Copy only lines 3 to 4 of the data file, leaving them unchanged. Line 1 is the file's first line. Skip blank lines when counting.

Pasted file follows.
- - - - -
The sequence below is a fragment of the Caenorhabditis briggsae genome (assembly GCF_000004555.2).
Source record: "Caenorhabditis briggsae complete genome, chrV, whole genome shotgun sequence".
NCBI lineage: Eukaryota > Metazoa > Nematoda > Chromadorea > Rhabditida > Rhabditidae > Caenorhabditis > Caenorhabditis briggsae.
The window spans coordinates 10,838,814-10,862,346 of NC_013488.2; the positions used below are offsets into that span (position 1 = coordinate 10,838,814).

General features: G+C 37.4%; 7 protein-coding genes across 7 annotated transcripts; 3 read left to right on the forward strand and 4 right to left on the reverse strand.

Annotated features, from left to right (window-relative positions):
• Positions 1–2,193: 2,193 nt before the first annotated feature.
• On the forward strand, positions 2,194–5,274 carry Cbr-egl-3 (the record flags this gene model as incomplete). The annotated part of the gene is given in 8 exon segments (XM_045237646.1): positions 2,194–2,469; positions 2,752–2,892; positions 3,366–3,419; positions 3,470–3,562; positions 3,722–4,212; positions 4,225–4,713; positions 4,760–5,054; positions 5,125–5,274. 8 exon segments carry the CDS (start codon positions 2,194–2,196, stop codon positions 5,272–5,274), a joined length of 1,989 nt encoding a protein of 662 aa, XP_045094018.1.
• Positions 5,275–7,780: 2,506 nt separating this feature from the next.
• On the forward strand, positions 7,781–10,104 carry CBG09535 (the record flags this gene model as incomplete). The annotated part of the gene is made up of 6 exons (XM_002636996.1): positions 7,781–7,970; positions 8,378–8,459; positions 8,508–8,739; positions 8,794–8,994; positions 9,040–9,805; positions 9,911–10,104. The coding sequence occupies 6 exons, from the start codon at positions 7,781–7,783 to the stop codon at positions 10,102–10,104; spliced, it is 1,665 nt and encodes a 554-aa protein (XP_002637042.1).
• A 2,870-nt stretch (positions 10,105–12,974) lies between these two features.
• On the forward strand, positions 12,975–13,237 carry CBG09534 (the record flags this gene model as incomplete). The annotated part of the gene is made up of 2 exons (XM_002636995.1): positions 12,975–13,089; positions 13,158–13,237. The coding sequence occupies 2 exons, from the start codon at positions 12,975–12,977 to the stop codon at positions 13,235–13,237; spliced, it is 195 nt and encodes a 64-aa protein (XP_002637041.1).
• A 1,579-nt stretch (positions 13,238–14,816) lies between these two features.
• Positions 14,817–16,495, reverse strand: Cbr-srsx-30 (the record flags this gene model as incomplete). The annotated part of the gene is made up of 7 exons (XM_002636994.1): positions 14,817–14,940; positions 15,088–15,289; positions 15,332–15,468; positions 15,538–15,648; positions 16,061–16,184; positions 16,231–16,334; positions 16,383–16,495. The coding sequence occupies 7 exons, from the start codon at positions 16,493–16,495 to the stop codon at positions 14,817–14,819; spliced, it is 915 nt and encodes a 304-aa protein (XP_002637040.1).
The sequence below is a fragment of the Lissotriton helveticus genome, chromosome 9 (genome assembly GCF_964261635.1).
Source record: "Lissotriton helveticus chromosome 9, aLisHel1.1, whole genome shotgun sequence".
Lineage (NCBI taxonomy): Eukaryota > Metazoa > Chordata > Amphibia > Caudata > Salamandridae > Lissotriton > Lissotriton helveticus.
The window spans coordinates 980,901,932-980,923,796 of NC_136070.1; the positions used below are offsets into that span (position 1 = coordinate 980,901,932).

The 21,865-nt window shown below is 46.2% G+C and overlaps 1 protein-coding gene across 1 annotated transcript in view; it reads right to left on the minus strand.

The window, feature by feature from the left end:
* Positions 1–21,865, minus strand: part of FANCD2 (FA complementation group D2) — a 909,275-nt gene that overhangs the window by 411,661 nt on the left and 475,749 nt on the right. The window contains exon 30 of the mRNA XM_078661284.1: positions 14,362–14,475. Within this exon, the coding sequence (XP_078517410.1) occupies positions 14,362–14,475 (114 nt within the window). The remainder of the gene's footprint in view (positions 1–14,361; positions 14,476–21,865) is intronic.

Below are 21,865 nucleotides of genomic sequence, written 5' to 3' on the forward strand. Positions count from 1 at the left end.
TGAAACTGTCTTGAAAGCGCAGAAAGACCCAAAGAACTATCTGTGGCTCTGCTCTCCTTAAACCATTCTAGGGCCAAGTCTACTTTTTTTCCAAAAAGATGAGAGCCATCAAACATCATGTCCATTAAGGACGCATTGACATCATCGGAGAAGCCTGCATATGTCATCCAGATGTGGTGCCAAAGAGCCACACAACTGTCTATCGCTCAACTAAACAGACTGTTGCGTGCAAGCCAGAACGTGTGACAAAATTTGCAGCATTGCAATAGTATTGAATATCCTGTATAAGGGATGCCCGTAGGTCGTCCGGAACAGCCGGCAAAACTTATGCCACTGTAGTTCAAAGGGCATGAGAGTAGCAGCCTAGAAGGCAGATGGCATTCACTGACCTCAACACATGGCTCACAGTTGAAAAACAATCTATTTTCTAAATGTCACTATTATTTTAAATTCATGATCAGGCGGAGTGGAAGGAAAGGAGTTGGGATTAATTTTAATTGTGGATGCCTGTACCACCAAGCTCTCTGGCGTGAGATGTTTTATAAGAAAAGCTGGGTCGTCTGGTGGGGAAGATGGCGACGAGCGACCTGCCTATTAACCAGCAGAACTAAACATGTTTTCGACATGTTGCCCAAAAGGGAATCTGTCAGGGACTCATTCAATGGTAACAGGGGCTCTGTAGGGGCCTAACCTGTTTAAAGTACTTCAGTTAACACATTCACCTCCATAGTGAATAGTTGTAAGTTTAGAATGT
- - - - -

NCBI lineage: Eukaryota > Metazoa > Nematoda > Chromadorea > Rhabditida > Rhabditidae > Caenorhabditis > Caenorhabditis briggsae.
The window spans coordinates 10,838,814-10,862,346 of NC_013488.2; the positions used below are offsets into that span (position 1 = coordinate 10,838,814).